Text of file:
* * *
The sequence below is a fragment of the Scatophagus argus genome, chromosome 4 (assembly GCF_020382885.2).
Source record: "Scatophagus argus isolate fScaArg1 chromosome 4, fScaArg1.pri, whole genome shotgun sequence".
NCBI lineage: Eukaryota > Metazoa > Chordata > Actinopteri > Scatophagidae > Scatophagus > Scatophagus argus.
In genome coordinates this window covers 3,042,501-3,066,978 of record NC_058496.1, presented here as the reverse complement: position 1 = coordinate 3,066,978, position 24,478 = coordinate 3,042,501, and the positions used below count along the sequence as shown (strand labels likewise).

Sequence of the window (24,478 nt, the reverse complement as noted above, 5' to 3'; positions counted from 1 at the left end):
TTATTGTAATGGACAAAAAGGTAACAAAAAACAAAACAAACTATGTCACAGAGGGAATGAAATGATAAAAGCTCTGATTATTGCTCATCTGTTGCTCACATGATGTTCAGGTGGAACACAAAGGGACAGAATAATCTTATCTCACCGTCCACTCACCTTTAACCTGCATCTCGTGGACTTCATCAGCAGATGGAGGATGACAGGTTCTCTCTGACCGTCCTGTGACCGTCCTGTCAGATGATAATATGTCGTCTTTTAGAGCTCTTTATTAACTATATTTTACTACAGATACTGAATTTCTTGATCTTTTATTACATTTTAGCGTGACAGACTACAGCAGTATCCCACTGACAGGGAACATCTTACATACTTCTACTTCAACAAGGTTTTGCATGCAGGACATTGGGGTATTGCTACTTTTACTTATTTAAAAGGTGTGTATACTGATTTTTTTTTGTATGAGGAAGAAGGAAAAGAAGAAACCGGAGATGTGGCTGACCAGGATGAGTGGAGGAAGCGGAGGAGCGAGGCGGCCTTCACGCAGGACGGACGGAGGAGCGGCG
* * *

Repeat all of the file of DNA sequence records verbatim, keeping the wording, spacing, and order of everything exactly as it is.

The sequence below is a fragment of the Scatophagus argus genome, chromosome 4 (assembly GCF_020382885.2).
Source record: "Scatophagus argus isolate fScaArg1 chromosome 4, fScaArg1.pri, whole genome shotgun sequence".
NCBI lineage: Eukaryota > Metazoa > Chordata > Actinopteri > Scatophagidae > Scatophagus > Scatophagus argus.
In genome coordinates this window covers 3,042,501-3,066,978 of record NC_058496.1, presented here as the reverse complement: position 1 = coordinate 3,066,978, position 24,478 = coordinate 3,042,501, and the positions used below count along the sequence as shown (strand labels likewise).

Sequence of the window (24,478 nt, the reverse complement as noted above, 5' to 3'; positions counted from 1 at the left end):
TTATTGTAATGGACAAAAAGGTAACAAAAAACAAAACAAACTATGTCACAGAGGGAATGAAATGATAAAAGCTCTGATTATTGCTCATCTGTTGCTCACATGATGTTCAGGTGGAACACAAAGGGACAGAATAATCTTATCTCACCGTCCACTCACCTTTAACCTGCATCTCGTGGACTTCATCAGCAGATGGAGGATGACAGGTTCTCTCTGACCGTCCTGTGACCGTCCTGTCAGATGATAATATGTCGTCTTTTAGAGCTCTTTATTAACTATATTTTACTACAGATACTGAATTTCTTGATCTTTTATTACATTTTAGCGTGACAGACTACAGCAGTATCCCACTGACAGGGAACATCTTACATACTTCTACTTCAACAAGGTTTTGCATGCAGGACATTGGGGTATTGCTACTTTTACTTATTTAAAAGGTGTGTATACTGATTTTTTTTTGTATGAGGAAGAAGGAAAAGAAGAAACCGGAGATGTGGCTGACCAGGATGAGTGGAGGAAGCGGAGGAGCGAGGCGGCCTTCACGCAGGACGGACGGAGGAGCGGCG